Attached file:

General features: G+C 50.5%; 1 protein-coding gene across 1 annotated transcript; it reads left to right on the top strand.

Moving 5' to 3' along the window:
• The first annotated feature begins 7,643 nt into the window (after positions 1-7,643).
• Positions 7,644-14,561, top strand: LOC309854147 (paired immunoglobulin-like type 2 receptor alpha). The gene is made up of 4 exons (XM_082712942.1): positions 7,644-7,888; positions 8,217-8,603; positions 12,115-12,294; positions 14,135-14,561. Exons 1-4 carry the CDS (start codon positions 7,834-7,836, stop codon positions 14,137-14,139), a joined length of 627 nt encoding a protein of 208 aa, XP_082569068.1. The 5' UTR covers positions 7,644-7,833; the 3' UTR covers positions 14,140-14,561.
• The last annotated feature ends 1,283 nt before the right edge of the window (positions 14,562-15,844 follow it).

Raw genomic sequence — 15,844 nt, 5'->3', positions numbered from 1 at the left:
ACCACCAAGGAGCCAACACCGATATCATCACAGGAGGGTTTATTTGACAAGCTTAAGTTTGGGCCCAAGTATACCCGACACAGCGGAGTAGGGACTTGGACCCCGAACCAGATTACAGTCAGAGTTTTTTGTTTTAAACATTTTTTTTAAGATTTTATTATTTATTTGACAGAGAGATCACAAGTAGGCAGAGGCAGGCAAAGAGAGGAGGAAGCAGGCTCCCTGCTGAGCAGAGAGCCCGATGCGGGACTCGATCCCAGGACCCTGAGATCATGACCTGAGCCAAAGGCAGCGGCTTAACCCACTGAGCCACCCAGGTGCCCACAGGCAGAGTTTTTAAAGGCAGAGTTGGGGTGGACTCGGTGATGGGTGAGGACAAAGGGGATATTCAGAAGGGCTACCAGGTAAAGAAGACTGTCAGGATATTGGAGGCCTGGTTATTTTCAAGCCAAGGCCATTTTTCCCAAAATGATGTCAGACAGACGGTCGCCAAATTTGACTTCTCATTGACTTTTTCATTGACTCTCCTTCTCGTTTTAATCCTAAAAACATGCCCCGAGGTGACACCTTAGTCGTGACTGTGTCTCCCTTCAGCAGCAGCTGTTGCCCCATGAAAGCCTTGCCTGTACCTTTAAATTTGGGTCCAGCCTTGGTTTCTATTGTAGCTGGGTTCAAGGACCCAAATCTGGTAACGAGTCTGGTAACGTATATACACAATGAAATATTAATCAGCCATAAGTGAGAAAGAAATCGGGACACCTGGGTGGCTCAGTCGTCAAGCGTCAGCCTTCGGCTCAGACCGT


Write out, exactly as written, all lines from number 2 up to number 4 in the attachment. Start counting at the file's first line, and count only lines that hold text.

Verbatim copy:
Moving 5' to 3' along the window:
• The first annotated feature begins 7,643 nt into the window (after positions 1-7,643).
• Positions 7,644-14,561, top strand: LOC309854147 (paired immunoglobulin-like type 2 receptor alpha). The gene is made up of 4 exons (XM_082712942.1): positions 7,644-7,888; positions 8,217-8,603; positions 12,115-12,294; positions 14,135-14,561. Exons 1-4 carry the CDS (start codon positions 7,834-7,836, stop codon positions 14,137-14,139), a joined length of 627 nt encoding a protein of 208 aa, XP_082569068.1. The 5' UTR covers positions 7,644-7,833; the 3' UTR covers positions 14,140-14,561.